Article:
Charles C. Cain III

Charlie Cain

Charles C. Cain III

Inducted 2015

state capital correspondent, The Detroit News

Charles “Charlie” Cain not only made an impact. He was an institution.

During a 39-year news career, Cain forged a reputation as a premier state capital correspondent who enjoyed the respect of state leaders, colleagues, competitors and legislators who were often on the receiving end of his stories.

His philosophy was: Get it right, get it first and make it fair and readable. His commitment to excellence inspired younger colleagues and made state government accessible and understandable to Detroit News readers. He was objective, honest and accurate.

He grew up in Detroit, the son of prominent Associated press reporters. While studying journalism at Michigan State University, he was the managing editor of the campus State News and worked summers for The Detroit News. He joined The News as a suburban reporter when he graduated in 1973.

After his award-winning coverage of the 1976 contract talks between the United Auto Workers and the Big Three carmakers, The News sent Cain to Lansing where he became a senior correspondent and State Capital Bureau Chief. He chronicled major controversies, political brawls on the floors of the House and Senate and the ups and downs of state power brokers.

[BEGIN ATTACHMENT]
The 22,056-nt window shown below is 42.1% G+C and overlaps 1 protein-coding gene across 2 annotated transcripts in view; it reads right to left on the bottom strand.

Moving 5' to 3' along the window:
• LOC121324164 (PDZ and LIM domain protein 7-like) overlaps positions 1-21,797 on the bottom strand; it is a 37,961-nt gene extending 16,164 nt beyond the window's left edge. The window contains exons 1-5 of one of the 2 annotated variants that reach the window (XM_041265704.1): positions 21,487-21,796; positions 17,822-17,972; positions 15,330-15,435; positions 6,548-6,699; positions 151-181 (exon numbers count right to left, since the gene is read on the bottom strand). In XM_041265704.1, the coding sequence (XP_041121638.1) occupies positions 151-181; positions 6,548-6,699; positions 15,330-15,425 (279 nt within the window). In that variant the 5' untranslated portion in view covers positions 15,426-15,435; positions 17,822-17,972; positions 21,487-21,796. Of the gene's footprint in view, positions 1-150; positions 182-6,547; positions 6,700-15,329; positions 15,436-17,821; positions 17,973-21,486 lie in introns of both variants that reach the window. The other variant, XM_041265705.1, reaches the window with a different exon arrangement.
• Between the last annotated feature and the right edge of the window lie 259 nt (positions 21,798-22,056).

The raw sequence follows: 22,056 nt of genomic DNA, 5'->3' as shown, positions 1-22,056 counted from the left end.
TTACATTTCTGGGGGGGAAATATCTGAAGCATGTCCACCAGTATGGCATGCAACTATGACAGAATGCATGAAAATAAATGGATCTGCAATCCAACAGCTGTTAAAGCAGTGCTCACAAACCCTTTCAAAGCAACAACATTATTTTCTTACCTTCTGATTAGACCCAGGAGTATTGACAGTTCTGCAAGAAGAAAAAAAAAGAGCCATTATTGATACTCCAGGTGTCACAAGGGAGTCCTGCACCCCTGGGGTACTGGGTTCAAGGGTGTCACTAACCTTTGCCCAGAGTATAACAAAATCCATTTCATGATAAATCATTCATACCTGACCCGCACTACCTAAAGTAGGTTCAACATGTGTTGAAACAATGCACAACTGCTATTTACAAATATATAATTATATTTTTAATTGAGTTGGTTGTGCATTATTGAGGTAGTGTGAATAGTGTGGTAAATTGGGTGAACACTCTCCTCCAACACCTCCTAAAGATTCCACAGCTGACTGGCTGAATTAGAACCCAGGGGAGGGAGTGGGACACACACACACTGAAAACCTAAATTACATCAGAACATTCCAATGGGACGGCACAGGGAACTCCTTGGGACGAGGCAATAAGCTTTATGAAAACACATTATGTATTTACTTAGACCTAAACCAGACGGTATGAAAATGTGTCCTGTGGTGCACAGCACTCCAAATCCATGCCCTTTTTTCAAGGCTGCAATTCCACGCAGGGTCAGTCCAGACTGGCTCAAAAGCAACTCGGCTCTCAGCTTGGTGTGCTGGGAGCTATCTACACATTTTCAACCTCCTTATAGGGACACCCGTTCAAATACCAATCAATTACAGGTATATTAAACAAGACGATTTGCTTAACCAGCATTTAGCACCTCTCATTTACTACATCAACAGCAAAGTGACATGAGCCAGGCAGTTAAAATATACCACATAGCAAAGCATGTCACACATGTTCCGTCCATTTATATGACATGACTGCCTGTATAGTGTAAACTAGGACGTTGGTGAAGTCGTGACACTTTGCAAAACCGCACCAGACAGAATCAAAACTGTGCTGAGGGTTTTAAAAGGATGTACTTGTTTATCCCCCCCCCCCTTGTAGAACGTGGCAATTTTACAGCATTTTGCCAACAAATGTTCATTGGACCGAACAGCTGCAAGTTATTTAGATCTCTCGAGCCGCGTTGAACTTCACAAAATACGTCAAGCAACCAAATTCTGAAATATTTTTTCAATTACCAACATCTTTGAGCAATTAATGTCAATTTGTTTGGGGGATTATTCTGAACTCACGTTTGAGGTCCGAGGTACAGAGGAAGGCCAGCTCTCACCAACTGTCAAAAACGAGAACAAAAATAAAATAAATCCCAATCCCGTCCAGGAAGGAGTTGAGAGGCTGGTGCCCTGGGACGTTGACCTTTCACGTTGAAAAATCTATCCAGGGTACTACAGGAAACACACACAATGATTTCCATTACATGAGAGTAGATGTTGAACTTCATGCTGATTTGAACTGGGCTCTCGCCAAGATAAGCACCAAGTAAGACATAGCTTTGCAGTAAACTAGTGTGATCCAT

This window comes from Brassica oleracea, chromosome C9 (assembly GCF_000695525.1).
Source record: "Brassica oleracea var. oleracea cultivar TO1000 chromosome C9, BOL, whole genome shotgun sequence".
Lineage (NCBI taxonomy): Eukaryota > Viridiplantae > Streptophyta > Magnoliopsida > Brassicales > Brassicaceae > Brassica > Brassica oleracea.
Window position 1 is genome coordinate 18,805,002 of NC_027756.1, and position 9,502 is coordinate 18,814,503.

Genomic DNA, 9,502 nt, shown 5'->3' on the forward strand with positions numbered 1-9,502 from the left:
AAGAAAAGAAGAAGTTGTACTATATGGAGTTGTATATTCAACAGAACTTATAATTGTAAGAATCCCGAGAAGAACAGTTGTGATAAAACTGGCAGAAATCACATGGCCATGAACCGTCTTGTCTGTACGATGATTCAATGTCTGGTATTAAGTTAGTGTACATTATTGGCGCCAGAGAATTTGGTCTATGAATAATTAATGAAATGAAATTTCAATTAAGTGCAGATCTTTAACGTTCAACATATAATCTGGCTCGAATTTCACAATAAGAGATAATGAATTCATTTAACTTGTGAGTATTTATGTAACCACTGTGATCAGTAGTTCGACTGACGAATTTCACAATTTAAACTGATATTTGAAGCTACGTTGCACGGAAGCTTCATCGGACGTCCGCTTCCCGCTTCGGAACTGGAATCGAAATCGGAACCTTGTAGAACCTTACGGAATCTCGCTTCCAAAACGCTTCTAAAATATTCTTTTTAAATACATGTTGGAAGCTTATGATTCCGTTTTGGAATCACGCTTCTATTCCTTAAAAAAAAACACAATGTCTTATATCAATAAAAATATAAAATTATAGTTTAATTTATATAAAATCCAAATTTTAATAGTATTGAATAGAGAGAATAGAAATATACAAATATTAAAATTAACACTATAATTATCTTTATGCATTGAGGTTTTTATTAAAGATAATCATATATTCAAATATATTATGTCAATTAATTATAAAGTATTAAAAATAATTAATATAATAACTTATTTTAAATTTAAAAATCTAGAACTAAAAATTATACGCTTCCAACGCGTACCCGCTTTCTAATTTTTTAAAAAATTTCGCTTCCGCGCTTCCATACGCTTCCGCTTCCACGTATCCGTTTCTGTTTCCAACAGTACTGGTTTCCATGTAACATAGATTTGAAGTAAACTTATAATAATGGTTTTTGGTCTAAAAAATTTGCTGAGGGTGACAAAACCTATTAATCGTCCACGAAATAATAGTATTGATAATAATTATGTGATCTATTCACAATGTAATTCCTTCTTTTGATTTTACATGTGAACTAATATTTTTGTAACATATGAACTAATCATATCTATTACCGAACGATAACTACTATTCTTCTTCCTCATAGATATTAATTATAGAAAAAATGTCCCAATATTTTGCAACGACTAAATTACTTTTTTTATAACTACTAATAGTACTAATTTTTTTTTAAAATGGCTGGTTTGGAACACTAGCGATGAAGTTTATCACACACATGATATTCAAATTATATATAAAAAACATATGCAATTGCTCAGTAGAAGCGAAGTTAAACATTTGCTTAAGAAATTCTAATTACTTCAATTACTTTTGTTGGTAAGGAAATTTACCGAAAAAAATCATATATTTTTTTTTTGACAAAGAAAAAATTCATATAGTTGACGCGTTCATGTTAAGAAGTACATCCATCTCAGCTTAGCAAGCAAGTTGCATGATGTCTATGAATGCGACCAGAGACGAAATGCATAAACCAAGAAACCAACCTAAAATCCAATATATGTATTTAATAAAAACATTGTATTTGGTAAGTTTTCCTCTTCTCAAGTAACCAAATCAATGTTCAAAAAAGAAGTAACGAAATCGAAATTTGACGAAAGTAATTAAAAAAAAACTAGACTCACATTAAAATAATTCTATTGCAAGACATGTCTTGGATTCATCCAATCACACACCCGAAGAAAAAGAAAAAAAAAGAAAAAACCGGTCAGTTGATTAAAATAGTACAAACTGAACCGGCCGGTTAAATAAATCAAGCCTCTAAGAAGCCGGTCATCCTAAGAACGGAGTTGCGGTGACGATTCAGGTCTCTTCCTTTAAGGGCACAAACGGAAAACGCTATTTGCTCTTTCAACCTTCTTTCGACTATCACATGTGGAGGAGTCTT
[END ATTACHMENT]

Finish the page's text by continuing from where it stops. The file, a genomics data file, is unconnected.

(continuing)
He became one of the foremost experts on the modern history of state government. One of the most remarkable things about Cain was his uncanny memory. “He was the greatest repository of political and government history in this state. He never forgot a name or an event,” remembered a colleague.

Cain was recognized for his excellence in newswriting with the Lifetime Achievement Award from the Michigan Society of Professional Journalists, the Wade H. McCree, Jr. Award from the State Bar of Michigan, the Associated Press Public Service Award and two United Press International awards, among others. Under Cain’s leadership, his staffers also won prestigious awards, including a Pulitzer Prize.

Cain left The News in 2009 and joined Truscott Rossman, a Lansing government-consulting firm, where he worked as a senior writer and editor. He died in July 2011.